Rare Earths in a waiting position
Minmetals, one of China’s leading rare earths producers has announced a cut in production in
numerous factories due to economic losses.
Although prices for some of the rare earth elements are showing some uptrend these days. Indeed higher prices have been reported for Cerium and Lanthanum, both dominantly being used by the catalyst industry. And the same applies for so-called magnet metals praseodymium and terbium.
The increasing popularity of electric vehicles will lead to a significant growth in demand for neodymium, praseodymium and dysprosium. Terbium could also benefit from this as similar to Dysprosium does it contribute to increase the temperature stability in permanent magnets. For Europium, however, Roskill does expect a further downtrend as new phosphors will continue to use less Europium in their formulations. Rhenium at a crossroads For some time now prices for Rhenium have shown a continuous downtrend. However, this indeed applies for the spot market only which has been faced with some over-supply, mainly coming from secondary material. But due to a lack of profitability some of these factories have been closed what should help the market settle down. In fact the big consumers usually cover most of their Rhenium demands in long-term agreements with the producers of primary material. In the long term, however, there is no doubt that the expected growth in aircraft industry will lead to a significant growth in demand for this metal.
Outlook Rare Earths
Roskill Information Services have published the 16th edition of their Rare Earths report on global industries for supply and demand. In the short- to mid-term growth will be driven by catalysts and magnets. But despite growth in catalysts the needed elements cerium and lanthanum will remain in substantial surplus. It is, however, a different situation with the magnet metals, where demand is going to outstrip supply.
The increasing popularity of electric vehicles will lead to a significant growth in demand for neodymium, praseodymium and dysprosium. Terbium could also benefit from this as similar to Dysprosium does it contribute to increase the temperature stability in permanent magnets. For Europium, however, Roskill does expect a further downtrend as new phosphors will continue to use less Europium in their formulations.
New application for indium
A brilliant new blue pigment that contains yttrium and indium has entered the market recently. Its unique characteristics offer a lot of advantages to the industry for a wide range of coatings and plastics. Due to its increased infrared reflectivity it may play an important role in energy efficiency. Used in paints it can help keep buildings cool. In contrast to many other pigments it is made of nontoxic ingredients only and has a very good durability.
Resources outlook into 2035
On July 4 th , 2016 a conference of DER (Deutsche Rohstoffagentur) was held in Berlin to present results about the long term supply of critical raw materials.
In a study commissioned by the German Federal Ministry of Economics, the Fraunhofer Institute for System and Innovation Research has provided an overview on the criticality of certain raw materials for Emerging Technologies. For some metals the demand for selected technologies could even be more than double primary production in 2013.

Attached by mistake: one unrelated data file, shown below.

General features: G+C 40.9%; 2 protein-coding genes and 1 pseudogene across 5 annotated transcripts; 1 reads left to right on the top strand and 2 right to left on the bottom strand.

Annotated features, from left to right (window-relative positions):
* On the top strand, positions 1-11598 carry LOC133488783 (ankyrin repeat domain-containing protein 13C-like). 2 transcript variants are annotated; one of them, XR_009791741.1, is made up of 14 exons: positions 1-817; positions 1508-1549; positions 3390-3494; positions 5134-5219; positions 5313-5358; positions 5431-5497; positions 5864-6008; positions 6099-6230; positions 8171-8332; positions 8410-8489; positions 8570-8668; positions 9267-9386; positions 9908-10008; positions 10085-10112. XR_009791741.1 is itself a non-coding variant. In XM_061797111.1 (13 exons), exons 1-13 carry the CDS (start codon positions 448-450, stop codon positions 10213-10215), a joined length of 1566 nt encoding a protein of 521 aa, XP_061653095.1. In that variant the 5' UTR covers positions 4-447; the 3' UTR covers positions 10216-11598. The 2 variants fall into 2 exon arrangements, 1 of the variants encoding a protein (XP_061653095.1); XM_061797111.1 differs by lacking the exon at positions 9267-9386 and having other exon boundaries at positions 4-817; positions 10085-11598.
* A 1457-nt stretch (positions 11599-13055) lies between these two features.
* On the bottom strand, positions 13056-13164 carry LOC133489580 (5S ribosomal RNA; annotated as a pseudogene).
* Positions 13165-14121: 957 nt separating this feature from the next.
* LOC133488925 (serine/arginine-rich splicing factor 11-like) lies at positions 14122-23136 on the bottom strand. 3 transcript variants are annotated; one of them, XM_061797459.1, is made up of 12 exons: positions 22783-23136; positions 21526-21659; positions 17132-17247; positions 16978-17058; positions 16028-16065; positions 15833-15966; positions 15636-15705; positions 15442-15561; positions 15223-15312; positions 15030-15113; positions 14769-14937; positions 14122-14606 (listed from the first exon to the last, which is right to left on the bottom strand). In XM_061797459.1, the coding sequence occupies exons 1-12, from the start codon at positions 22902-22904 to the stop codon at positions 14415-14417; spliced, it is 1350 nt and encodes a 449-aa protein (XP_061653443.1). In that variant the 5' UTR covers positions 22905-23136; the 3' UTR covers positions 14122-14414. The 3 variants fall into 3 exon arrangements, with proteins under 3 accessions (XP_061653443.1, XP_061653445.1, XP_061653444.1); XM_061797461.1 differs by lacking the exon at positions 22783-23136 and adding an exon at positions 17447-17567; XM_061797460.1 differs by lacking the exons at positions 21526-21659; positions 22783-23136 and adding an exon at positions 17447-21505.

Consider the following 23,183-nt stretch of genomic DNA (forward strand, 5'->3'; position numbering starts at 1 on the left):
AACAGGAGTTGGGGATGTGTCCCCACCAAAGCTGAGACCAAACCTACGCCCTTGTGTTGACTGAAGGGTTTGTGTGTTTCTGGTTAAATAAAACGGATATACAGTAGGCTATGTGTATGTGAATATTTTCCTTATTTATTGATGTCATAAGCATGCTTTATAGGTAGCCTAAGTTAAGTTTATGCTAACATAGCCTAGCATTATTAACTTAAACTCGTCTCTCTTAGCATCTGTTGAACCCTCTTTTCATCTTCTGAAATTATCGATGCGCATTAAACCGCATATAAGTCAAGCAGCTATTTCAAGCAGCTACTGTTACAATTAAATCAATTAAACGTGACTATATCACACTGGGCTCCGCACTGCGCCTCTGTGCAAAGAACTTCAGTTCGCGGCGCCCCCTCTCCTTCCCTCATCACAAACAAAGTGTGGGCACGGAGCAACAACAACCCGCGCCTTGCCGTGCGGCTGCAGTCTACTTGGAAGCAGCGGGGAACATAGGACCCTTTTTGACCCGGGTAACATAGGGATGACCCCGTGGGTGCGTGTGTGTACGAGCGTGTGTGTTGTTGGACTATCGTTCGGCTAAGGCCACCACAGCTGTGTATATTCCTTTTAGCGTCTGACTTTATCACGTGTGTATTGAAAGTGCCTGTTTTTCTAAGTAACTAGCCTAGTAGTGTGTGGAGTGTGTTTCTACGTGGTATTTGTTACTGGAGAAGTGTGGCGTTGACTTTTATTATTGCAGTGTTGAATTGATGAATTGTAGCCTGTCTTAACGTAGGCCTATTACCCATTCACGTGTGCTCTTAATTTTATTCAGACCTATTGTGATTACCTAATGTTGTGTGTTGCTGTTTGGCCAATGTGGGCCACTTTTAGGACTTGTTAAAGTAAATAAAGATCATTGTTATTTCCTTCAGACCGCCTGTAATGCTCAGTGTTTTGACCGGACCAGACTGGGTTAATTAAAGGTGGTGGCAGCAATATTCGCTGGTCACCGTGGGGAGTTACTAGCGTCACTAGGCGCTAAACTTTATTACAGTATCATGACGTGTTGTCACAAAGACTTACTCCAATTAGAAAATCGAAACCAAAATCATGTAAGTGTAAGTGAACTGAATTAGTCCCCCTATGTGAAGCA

Consequently, there is some concern that supply will not keep up with this growing demand.
For which metals a short supply is expected?
Many of so-called Emerging Technologies will push up demand of strategic by-metals. From today’s perspective a short-supply is expected mid- to long-term for a number of those metals. For that reason, there is some threat for price explosions as already seen in 2010 and 2011. According to the Fraunhofer Institute the biggest threat is on Dysprosium, Neodymium, Praseodymium, Rhenium, Tantalum and Terbium.
What is driving demand?
The inexorable growth in population and prosperity will push up the hunger for High-Tec products. Apart from this demographic change as well as increasing age of our society will drive demand for such products. In the years ahead autonomous driving will bring back mobility to older people who today are scared to drive in everyday traffic.
What exactly are Emerging Technologies?
Among others they include renewable energies, LED and OLED, Aerospace, information and communication technology as well as micromechanics. In the field of energy technology, it is mainly wind and solar technology where the scientists see biggest potential. This also applies for Lithium-ion high-performance storage devices. As most sensitive to critical raw materials, Fraunhofer has identified electro mobility. No matter if hybrid, electro or fuel cell drives.
Rising demand for displays
Approximately 80% of today’s Indium supply is consumed for display technologies. It is predicted that by 2035 the amount of such ITO (Indium-Tin- Oxide) displays will double to 5 billion units. No matter if being used for LCD television, smartphones and tablets or for next generation OLED displays. They are all based on the same coating technologies.
Germanium – a critical metal
Today about 35% of the world’s supply is used in infrared optics. Alongside the fields of electronics, solar and phosphors about 20% is being used for fibre optics. However, due to the rapid rise in information and communication technology the proportion of fibre optics will become as high as 81% in 2035. Consequently, there will be a significant risk for short-supplies.
In this context it is important to know that about 65% of the world’s Germanium is produced in China.